church windows

Father Joseph Saba and Mary Gomez at St. Patrick Church. The church is currently raising funds to restore its stained glass windows.

BISBEE — The money needed to restore the 30 historic stained glass windows at St. Patrick Church has started trickling in, officials said Tuesday, with donations and grant money totaling just over $200,000 so far.

While the actual restoration and cleaning of the spectacular windows will cost $350,000, the church needs another $150,000 — for a total of $500,000 — for structural work and painting of the windows, church administrator and deacon Tony Underwood said this past summer.

Sitting inside the cavernous, 102-year-old church on Quality Hill Road Tuesday, Father Joseph Saba and parishioner Mary Gomez said they were grateful for the generosity of parish groups and individual parishioners who have donated either time, or money, or both, to the massive undertaking. Saba is campaign manager for the window restoration project’s fundraising effort and Gomez is secretary.

And the pair has been busy. Fundraisers have been non-stop and have included and will include: providing the food for over 1,600 people for the Bisbee 1000 The Great Stair Climb, continuous raffles such as a cookie raffle where winners could receive either a one-year, or half-year supply of cookies, an Italian feast and dance slated for Feb. 22 with tickets at $30 per person, and a Bisbee getaway package for two nights with tickets going on sale in January at $10 each.

That will include meals and gift baskets from various shops in Old Bisbee for the winners of the getaway, Gomez said.

“The really wonderful thing about this fundraising is that with this project the individual parish groups have stepped up and supported this effort,” Gomez said. “So it’s a parish-wide effort.”

Donations have poured in from seven states and the Philippines and Canada, Gomez said. Some individuals have sent “some very large checks, and the church also obtained a grant for $10,000,” Gomez said.

Both Gomez and Saba were struck by one donation from a woman who sold tamales in front of the Safeway in Bisbee and brought in a “pile of money” for the restoration project, Gomez said.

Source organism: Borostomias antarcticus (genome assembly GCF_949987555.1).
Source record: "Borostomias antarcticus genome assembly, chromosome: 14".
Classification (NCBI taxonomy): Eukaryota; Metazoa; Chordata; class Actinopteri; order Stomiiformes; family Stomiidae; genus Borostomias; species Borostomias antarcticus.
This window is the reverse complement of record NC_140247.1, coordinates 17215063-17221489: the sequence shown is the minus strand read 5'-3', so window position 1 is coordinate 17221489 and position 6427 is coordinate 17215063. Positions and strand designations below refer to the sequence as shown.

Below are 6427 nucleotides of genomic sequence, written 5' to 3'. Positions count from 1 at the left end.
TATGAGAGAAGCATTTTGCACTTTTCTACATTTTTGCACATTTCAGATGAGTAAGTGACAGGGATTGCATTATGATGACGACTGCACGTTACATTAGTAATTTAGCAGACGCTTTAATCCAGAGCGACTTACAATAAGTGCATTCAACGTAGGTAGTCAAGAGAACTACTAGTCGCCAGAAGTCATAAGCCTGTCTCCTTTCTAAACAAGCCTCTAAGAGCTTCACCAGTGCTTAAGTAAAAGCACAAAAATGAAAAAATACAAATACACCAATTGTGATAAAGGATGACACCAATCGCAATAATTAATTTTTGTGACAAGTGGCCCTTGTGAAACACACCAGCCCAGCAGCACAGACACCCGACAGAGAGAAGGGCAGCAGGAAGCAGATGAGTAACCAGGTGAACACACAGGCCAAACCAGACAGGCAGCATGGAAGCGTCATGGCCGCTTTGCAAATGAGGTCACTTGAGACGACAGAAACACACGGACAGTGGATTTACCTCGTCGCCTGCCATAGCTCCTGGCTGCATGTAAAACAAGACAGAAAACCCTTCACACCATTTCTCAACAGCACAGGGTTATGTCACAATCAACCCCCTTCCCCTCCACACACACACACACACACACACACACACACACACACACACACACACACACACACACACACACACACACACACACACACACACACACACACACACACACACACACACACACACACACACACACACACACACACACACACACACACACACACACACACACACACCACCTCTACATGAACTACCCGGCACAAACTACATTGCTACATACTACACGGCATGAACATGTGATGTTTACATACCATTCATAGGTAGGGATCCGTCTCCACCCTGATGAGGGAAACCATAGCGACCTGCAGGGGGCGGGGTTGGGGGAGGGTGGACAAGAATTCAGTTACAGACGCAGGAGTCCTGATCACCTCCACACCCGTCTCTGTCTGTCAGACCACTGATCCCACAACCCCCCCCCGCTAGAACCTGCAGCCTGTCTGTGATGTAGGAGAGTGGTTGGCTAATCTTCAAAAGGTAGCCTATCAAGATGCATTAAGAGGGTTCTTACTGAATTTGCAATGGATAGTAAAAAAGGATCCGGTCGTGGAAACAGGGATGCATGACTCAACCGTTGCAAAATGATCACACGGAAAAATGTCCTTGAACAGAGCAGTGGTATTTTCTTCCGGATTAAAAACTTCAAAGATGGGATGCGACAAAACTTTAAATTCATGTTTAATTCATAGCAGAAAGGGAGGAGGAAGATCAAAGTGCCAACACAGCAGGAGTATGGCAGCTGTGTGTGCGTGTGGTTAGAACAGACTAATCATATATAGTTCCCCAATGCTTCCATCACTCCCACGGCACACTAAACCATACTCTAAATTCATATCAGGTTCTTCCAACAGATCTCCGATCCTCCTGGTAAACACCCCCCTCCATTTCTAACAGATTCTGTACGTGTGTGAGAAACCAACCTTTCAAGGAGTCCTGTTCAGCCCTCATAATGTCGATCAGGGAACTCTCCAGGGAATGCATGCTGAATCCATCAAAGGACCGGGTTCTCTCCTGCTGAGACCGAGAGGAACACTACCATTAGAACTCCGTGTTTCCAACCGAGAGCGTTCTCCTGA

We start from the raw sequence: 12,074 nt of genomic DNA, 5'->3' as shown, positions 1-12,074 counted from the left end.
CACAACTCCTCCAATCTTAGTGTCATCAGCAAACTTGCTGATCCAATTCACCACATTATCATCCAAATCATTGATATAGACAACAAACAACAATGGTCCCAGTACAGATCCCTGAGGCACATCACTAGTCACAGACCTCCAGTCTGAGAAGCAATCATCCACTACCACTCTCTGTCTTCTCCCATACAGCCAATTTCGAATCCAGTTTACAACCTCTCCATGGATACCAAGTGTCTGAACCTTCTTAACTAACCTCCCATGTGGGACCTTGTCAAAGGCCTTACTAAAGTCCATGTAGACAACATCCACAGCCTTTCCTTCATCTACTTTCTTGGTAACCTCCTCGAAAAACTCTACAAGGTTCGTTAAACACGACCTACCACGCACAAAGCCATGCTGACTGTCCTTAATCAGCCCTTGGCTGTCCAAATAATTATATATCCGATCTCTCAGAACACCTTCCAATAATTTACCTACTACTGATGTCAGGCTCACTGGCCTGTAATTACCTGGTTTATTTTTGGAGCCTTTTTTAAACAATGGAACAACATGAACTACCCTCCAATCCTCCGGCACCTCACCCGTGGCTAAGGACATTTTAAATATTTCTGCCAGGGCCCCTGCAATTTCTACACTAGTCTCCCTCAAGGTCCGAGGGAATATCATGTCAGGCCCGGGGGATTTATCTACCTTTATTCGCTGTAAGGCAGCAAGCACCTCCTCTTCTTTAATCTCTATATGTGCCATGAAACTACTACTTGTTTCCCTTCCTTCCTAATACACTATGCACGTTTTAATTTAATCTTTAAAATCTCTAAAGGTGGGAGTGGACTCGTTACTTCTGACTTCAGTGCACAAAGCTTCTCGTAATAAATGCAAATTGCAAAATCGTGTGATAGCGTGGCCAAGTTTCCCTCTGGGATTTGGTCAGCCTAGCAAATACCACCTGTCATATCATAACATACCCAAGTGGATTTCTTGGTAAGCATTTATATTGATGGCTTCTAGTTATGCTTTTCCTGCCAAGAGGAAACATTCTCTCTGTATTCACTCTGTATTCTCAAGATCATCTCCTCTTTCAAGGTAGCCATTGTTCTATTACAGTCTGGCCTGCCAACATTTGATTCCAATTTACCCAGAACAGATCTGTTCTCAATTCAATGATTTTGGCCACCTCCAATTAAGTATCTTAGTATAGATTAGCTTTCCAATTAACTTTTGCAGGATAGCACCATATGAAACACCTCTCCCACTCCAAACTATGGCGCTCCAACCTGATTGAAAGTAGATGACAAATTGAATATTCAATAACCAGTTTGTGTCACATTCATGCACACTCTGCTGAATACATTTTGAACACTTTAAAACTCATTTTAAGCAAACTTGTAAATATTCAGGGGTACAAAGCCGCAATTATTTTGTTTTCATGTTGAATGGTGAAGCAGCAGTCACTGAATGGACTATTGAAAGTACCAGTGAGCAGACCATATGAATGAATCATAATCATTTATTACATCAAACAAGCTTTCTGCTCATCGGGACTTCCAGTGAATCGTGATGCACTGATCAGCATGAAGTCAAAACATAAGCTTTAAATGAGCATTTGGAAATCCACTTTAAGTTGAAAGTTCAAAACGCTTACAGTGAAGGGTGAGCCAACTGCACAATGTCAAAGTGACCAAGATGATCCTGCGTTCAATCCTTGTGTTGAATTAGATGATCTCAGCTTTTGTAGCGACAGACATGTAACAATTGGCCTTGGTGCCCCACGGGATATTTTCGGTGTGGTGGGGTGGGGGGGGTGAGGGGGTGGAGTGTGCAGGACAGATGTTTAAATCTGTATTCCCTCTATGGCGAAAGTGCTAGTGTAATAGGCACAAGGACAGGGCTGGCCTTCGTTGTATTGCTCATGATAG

“She did not have the means to write a check, so she just showed up at the church one day and gave us a pile of money,” Gomez said. “We had no idea she was doing that.”

Another parishioner, who is a skilled wood and metal worker and artist, has donated several pieces for raffles.

“The involvement of the parishioners has been phenomenal,” Saba said. “We would not have been able to do this project without them.”

The 30 windows, made up of 2,377-square feet of stained glass, are in dire need of restoration and cleaning. However, it’s a project that has never been undertaken, Underwood said. The actual cleaning and restoration will be done by the descendants of Emil Frei, the Bavarian stained glass artist who designed and installed the windows in Bisbee in 1915. The company, Emil Frei & Associates, is based in St. Louis.

The restoration/cleaning has started and will take roughly three years because it has to be done seasonally. So far, four of the smaller windows — two on each side of the church — have been restored and cleaned, Saba said. At least seven to eight workers will be involved in the restoration, said Aaron Frei, who now runs Frei & Associates. The 39-year-old Frei is the great-great grandson of Emil Frei.

Local artist, production designer and videographer Michael Page — who has designed sets for the Oscars and most recently for the Grammy Awards tribute to Aretha Franklin — has been filming a short documentary at and about the church.

The film will be distributed worldwide, Page said recently, with the hopes of raising money for the church and attracting them to the church in the hopes that they will donate once they see the windows. Page said Tuesday that the video is almost done.

The restoration/cleaning has already started, and will take roughly three years because it has to be done seasonally. So far, four of the smaller windows — two on each side of the church — have been restored and cleaned, Saba said.

As the restoration project continues, it will probably involve seven to eight people and will cost about $350,000, Frei said. The remaining $150,000 is the cost of structural work and painting of the windows. That part is not done by the company, Frei said.

The painstaking process will include replacing oil-based putty sealants on the windows with silicone. The sealants help keep water out, Frei said. Next, the windows must be examined to determine if there are any cracks or shutters. Then the diffusion glass that is covering the windows will be removed and replaced with quarter-inch tempered glass.

Currently, the splendor of the church’s windows cannot be seen from the outside because they’re covered with the diffusion glass. Underwood said he hopes the windows can be lit from the inside at night once the restoration project is done, so they can act as a beacon.

Anyone interested in donating to the windows restoration project, or in purchasing tickets for fundraisers or raffles, can call the church office at: 520-432-5753, or email

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